By: Alyssa L. Davs, Ye Myint Htwe, and Khin Htu Thet
Myanmar hosts a wide range of community health workers, including Malaria and TB Volunteers, Maternal Health Workers, and Village Health Workers. The government has invested significant resources into strategic planning to ensure that these workers cover the country’s most pressing public health challenges. Training length and intensity and the type of supervision varies based on topic and geographic area and worker roles. The National Health Plan (NHP) 2017–2021 promotes further integration of community-based health workers into primary health care planning.
Auxiliary Midwives (AMWs) and Community Health Workers (CHWs) were first introduced in 1978 with the aim of bringing primary health care to the community level as a part of the government’s “Health for All” commitment. Other types of Community-Based Health Workers (CBHWs) were later introduced with national program and donor-supported project initiatives, most notably the widespread introduction of Malaria Volunteers and TB Volunteers from 2007 to 2011. Additionally, Ethnic Health Organizations (EHOs) have developed various types of CBHW cadres within their service delivery models, such as Maternal Health Workers and Village Health Workers.
Myanmar has separate national strategic plans for each of the following five program areas: HIV, malaria, tuberculosis, newborn and child health, and reproductive health. All contain strategies for engaging communities and delivering services to the community level. Strategies include leveraging the various types of CBHWs for community mobilization, health education, and service delivery particular to each program. Non- governmental organizations (NGOs) and national selective programs may directly support CBHWs, but implementation often still involves some form of engagement with local health facility-based staff.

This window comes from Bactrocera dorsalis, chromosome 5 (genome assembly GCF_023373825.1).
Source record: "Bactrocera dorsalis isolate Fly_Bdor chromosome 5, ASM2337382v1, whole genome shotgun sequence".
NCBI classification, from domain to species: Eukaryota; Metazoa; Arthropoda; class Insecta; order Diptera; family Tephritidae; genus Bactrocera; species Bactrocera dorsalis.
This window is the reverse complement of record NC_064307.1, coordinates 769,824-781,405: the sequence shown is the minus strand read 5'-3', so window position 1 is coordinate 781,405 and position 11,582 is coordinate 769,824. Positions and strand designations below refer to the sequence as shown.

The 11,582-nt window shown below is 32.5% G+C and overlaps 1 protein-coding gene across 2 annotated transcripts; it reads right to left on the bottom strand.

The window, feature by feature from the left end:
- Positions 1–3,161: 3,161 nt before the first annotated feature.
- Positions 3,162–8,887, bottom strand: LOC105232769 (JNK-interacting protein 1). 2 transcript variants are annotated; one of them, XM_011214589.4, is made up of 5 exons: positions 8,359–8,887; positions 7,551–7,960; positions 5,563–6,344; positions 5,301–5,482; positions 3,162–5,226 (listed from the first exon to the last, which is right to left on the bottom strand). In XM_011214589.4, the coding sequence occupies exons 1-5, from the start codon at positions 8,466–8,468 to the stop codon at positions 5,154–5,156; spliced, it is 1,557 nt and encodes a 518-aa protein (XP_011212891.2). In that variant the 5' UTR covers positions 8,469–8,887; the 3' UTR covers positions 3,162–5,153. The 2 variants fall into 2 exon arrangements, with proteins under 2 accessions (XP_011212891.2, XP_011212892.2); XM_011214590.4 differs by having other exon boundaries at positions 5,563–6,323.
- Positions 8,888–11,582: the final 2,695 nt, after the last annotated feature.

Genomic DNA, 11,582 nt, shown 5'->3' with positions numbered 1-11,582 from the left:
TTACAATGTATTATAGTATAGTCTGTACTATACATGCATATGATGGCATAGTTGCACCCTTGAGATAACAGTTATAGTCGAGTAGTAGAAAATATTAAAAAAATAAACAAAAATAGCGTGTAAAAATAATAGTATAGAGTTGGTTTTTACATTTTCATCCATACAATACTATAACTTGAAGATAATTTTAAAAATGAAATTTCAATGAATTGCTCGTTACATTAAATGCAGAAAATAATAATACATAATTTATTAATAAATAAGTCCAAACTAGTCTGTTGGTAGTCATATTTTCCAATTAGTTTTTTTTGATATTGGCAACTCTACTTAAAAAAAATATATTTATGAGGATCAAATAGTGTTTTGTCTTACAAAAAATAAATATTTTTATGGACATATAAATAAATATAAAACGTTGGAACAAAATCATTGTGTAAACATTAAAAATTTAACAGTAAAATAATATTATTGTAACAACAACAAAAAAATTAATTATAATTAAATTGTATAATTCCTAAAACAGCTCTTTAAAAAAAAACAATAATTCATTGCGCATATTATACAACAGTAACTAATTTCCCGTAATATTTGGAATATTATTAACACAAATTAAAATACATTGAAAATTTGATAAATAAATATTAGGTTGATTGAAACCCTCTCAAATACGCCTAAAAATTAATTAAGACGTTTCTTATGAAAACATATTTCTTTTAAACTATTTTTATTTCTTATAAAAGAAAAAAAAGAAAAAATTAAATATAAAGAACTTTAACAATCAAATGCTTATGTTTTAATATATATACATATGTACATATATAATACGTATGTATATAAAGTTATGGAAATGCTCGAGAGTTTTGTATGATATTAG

Roles and responsibilities for CBHWs vary by the type of cadre and typically include health promotion, disease surveillance, and referral services along with selected curative services. Routine activities vary to some extent according to the availability of donor support and priorities of the national program or organization providing support on a project basis to CBHWs in a particular geographic area.
Topics and length of training for CBHWs vary by the type of cadre (e.g., AMWs receive 6 months of initial training, CHWs 1 month, and Malaria/TB Volunteers up to 1 week). Frequency of refresher training varies widely and depends largely on the donor, national program, or organization providing support on a project basis to CBHWs in a particular geographic area.
Supervision varies widely in frequency and methodology across geography and programs, depending on arrangements with facility-based health staff, priorities of the national program or organization providing support, as well as the availability of funds for transport to enable supervision field visits or meetings.
Incentives and remuneration
Inconsistent monetary and non-monetary incentives are provided among the same and across different types of CBHWs. The greatest distinction is that AMWs and CHWs do not receive monetary incentives, while Malaria and TB Volunteers receive monetary incentives with funds from donors.
A number of program reviews and studies have documented the significant contributions of CBHWs to health promotion, disease prevention, and curative services in a range of contexts in Myanmar. CBHWs have been a part of the diverse mix of health workers extending primary health care to the community level for many years, but they are not fully integrated into the government’s budgets, operational plans, supply chains, and coordination mechanisms. Under the National Health Plan 2017–2021, the Ministry of Health and Sports (MOHS) has embarked on a plan to address these challenges.